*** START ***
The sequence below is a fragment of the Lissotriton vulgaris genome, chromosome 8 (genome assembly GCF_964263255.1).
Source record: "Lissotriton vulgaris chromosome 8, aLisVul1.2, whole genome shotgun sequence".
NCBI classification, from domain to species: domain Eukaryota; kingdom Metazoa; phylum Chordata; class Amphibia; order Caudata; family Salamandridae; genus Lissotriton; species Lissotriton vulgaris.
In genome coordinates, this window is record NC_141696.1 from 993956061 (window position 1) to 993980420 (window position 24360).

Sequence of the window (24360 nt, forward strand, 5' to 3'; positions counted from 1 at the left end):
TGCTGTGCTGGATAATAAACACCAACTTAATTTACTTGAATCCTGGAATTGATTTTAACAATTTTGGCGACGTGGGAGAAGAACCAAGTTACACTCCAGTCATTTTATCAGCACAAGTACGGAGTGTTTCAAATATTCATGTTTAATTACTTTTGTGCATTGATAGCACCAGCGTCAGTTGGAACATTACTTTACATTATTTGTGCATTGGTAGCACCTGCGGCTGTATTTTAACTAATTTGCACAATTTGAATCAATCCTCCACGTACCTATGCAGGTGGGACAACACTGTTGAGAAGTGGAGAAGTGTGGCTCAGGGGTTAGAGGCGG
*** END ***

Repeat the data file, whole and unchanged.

The sequence below is a fragment of the Lissotriton vulgaris genome, chromosome 8 (genome assembly GCF_964263255.1).
Source record: "Lissotriton vulgaris chromosome 8, aLisVul1.2, whole genome shotgun sequence".
NCBI classification, from domain to species: domain Eukaryota; kingdom Metazoa; phylum Chordata; class Amphibia; order Caudata; family Salamandridae; genus Lissotriton; species Lissotriton vulgaris.
In genome coordinates, this window is record NC_141696.1 from 993956061 (window position 1) to 993980420 (window position 24360).

Sequence of the window (24360 nt, forward strand, 5' to 3'; positions counted from 1 at the left end):
TGCTGTGCTGGATAATAAACACCAACTTAATTTACTTGAATCCTGGAATTGATTTTAACAATTTTGGCGACGTGGGAGAAGAACCAAGTTACACTCCAGTCATTTTATCAGCACAAGTACGGAGTGTTTCAAATATTCATGTTTAATTACTTTTGTGCATTGATAGCACCAGCGTCAGTTGGAACATTACTTTACATTATTTGTGCATTGGTAGCACCTGCGGCTGTATTTTAACTAATTTGCACAATTTGAATCAATCCTCCACGTACCTATGCAGGTGGGACAACACTGTTGAGAAGTGGAGAAGTGTGGCTCAGGGGTTAGAGGCGG